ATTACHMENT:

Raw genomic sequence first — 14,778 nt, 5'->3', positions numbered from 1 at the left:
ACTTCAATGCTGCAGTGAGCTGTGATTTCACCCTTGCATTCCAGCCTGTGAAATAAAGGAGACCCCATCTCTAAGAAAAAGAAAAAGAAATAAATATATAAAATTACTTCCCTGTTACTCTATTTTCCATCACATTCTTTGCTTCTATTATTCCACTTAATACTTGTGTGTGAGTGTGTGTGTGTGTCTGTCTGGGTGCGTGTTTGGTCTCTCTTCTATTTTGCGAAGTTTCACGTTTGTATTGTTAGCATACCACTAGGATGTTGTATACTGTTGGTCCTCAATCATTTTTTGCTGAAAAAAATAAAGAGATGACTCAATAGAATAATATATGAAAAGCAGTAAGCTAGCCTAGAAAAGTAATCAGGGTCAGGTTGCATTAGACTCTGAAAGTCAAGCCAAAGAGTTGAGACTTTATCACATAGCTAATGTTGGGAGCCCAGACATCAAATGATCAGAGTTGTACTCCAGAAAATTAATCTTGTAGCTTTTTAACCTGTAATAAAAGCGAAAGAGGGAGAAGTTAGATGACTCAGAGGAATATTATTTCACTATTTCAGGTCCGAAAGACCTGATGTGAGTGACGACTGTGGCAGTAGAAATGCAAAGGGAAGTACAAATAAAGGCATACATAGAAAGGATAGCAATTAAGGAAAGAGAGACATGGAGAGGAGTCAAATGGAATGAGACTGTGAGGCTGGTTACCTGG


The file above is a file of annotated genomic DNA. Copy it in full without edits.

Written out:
Raw genomic sequence first — 14,778 nt, 5'->3', positions numbered from 1 at the left:
ACTTCAATGCTGCAGTGAGCTGTGATTTCACCCTTGCATTCCAGCCTGTGAAATAAAGGAGACCCCATCTCTAAGAAAAAGAAAAAGAAATAAATATATAAAATTACTTCCCTGTTACTCTATTTTCCATCACATTCTTTGCTTCTATTATTCCACTTAATACTTGTGTGTGAGTGTGTGTGTGTGTCTGTCTGGGTGCGTGTTTGGTCTCTCTTCTATTTTGCGAAGTTTCACGTTTGTATTGTTAGCATACCACTAGGATGTTGTATACTGTTGGTCCTCAATCATTTTTTGCTGAAAAAAATAAAGAGATGACTCAATAGAATAATATATGAAAAGCAGTAAGCTAGCCTAGAAAAGTAATCAGGGTCAGGTTGCATTAGACTCTGAAAGTCAAGCCAAAGAGTTGAGACTTTATCACATAGCTAATGTTGGGAGCCCAGACATCAAATGATCAGAGTTGTACTCCAGAAAATTAATCTTGTAGCTTTTTAACCTGTAATAAAAGCGAAAGAGGGAGAAGTTAGATGACTCAGAGGAATATTATTTCACTATTTCAGGTCCGAAAGACCTGATGTGAGTGACGACTGTGGCAGTAGAAATGCAAAGGGAAGTACAAATAAAGGCATACATAGAAAGGATAGCAATTAAGGAAAGAGAGACATGGAGAGGAGTCAAATGGAATGAGACTGTGAGGCTGGTTACCTGG